9
   

Is 'fresh fruit' unaccountable?

 
 
FBM
 
  1  
Reply Fri 20 Mar, 2015 06:34 am
@contrex,
contrex wrote:

FBM wrote:
By Thor, I had me a quick gander around teh interweebs and found it expressed both ways in the US. Regional variations, I guess.

I have noticed that Americans often say "fruits" in situations where British and British Commonwealth speakers would say "fruit".



Maybe we're more pucker-butt about parallelism. Not sure.
0 Replies
 
layman
 
  -2  
Reply Fri 20 Mar, 2015 07:15 am
@contrex,
Quote:
An apple is a fruit.


Yes, as I've already said, in everyday usage it is. But not in a technical sense.

A german shepard is called a "dog," but really it is merely an "exemplar" of a generic class of animals which we call (in laymen's term) the "dog class."

If a german shepard WAS a dog, in the sense that that's what "dog' means, then a collie would NOT be a dog. It's not a german shepard, therefore not a dog, in that event.
0 Replies
 
contrex
 
  3  
Reply Fri 20 Mar, 2015 08:30 am
Layman, to put it politely, you are being incoherent. Also, what is a "shepard"?

layman
 
  -1  
Reply Fri 20 Mar, 2015 09:51 am
@contrex,
Some things, I know, are simply incomprehensible. At least to those with no capacity to comprehend, anyway.
contrex
 
  3  
Reply Fri 20 Mar, 2015 10:19 am
@layman,
layman wrote:

Some things, I know, are simply incomprehensible. At least to those with no capacity to comprehend, anyway.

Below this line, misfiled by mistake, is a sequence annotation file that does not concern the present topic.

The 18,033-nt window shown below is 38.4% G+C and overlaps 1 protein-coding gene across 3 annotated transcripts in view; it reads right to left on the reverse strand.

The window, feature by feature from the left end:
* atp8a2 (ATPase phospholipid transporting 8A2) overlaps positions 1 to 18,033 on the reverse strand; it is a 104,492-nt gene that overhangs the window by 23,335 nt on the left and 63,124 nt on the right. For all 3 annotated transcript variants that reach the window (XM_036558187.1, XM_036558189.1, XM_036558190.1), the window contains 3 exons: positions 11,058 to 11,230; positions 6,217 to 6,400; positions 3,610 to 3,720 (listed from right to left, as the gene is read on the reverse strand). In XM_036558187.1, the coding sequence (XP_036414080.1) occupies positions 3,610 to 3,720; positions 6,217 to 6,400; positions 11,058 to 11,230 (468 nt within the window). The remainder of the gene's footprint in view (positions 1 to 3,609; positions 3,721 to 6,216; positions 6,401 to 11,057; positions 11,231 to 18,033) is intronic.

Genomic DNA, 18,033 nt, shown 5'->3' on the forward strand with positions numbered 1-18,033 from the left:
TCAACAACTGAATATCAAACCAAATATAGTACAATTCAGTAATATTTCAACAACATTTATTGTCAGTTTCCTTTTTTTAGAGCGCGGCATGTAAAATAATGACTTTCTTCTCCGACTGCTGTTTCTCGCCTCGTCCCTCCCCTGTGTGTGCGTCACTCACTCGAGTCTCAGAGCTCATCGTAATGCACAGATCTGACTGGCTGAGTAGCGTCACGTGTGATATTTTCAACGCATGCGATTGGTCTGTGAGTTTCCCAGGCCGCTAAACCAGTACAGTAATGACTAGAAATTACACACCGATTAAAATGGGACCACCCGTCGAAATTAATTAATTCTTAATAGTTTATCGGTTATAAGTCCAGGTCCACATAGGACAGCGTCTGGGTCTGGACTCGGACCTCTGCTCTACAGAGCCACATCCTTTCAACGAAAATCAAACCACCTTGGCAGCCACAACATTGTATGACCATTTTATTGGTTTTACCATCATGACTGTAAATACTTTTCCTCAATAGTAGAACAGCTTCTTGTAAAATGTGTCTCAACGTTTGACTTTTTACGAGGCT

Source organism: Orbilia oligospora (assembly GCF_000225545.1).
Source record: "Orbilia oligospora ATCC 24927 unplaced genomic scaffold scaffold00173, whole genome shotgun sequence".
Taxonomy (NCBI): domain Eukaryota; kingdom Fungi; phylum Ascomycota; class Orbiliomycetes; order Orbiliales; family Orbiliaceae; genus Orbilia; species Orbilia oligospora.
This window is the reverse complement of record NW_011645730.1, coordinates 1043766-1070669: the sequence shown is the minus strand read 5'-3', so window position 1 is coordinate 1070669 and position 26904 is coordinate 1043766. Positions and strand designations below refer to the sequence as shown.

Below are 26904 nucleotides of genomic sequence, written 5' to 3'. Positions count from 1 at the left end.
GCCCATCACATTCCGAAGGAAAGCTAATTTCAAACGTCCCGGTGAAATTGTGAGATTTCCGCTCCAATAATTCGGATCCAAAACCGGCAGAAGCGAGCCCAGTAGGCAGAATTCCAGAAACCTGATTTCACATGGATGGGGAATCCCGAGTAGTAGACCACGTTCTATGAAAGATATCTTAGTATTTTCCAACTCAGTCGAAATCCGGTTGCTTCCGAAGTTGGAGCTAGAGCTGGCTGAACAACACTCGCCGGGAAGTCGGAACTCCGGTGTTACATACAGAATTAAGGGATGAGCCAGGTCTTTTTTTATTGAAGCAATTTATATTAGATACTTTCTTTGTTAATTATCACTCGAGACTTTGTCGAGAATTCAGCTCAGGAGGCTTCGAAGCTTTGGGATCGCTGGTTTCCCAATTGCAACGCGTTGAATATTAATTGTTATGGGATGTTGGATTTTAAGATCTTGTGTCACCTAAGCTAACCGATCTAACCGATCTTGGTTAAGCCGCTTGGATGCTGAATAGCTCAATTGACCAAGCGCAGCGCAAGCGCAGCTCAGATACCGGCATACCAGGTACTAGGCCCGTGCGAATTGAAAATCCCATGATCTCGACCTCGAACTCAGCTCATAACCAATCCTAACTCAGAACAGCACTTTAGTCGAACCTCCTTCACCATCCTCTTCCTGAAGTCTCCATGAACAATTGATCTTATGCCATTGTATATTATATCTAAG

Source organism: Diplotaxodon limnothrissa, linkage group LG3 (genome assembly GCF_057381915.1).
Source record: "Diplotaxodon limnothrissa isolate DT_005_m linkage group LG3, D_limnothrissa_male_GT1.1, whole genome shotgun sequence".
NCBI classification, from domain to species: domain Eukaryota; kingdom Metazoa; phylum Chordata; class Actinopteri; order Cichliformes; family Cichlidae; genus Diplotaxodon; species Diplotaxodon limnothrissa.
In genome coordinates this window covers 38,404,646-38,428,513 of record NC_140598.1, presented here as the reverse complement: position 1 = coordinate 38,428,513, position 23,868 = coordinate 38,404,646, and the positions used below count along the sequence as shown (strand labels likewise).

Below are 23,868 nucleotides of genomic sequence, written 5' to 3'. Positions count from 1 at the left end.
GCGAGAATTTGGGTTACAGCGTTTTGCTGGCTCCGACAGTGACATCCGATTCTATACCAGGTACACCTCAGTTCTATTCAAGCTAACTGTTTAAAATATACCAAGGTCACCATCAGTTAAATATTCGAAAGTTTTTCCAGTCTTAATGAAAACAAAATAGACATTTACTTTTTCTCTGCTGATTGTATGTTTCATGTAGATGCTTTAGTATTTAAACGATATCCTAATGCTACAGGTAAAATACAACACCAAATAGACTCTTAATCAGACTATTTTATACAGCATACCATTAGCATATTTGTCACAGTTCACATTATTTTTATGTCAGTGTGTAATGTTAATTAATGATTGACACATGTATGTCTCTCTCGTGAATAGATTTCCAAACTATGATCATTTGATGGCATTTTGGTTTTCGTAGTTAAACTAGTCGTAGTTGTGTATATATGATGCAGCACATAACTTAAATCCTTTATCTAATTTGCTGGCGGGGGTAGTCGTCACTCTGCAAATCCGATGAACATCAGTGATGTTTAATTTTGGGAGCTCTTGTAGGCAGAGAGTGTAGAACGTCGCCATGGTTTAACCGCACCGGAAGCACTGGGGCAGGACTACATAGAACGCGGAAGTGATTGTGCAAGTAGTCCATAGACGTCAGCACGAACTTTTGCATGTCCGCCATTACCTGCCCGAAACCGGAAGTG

Indeed, as in the present situation where the problem is your failure to observe the simple principle "whereof I do not know, thereof I should not speak."
layman
 
  -1  
Reply Fri 20 Mar, 2015 11:28 am
@contrex,
Confusing a part (or some property thereof) with the whole is commonly called the fallacy of division, which has been defined as: Inferring that something is true of one or more of the parts from the fact that it is true of the whole. For example, if the Giants are doing poorly this year, it would be fallacious to conclude that every member on the team is doing poorly."

Another example: If the whole class that a member of that class is X , then that member is also X.

X here is dog, or fruit, get it?

I'm pretty sure you don't, but just thought I'd ask.
0 Replies
 
layman
 
  -1  
Reply Fri 20 Mar, 2015 12:19 pm
@contrex,
Quote:
what is a "shepard"?

Quote:
Top Definition: Sheppard: one who herds or "sheeps" others. A Sheppard is a leader and will tend to flocks of various sizes


http://www.urbandictionary.com/define.php?term=Sheppard

Personally, I don't spell it with two p's. Nor do I spell it as "shepherd."
0 Replies
 
knaivete
 
  0  
Reply Sat 21 Mar, 2015 01:01 am
Shepard reminds me of Sheridan and othersh who cut their teeth in the same biz.
0 Replies
 
SMickey
 
  1  
Reply Wed 25 Mar, 2015 08:08 pm
@contrex,
Upon seeing 'nutrient', what came into my mind was like,
'protein, calcium, fat' or things like that.
And I assumed they are not countable.
contrex
 
  2  
Reply Thu 26 Mar, 2015 10:53 am
@SMickey,
SMickey wrote:

Upon seeing 'nutrient', what came into my mind was like,
'protein, calcium, fat' or things like that.
And I assumed they are not countable.

But we can talk of nutrients, proteins and fats as countables.
FBM
 
  2  
Reply Thu 26 Mar, 2015 06:57 pm
@contrex,
Yes, they're collective nouns for different types of nutrients, proteins and fats, therefore they can be either countable or uncountable. For example, we usually use the word 'fish' as uncountable, but a marine biologist can say 'fishes' to refer to a plural number of varieties/species of fish that populate a certain body of water.
0 Replies
 
 

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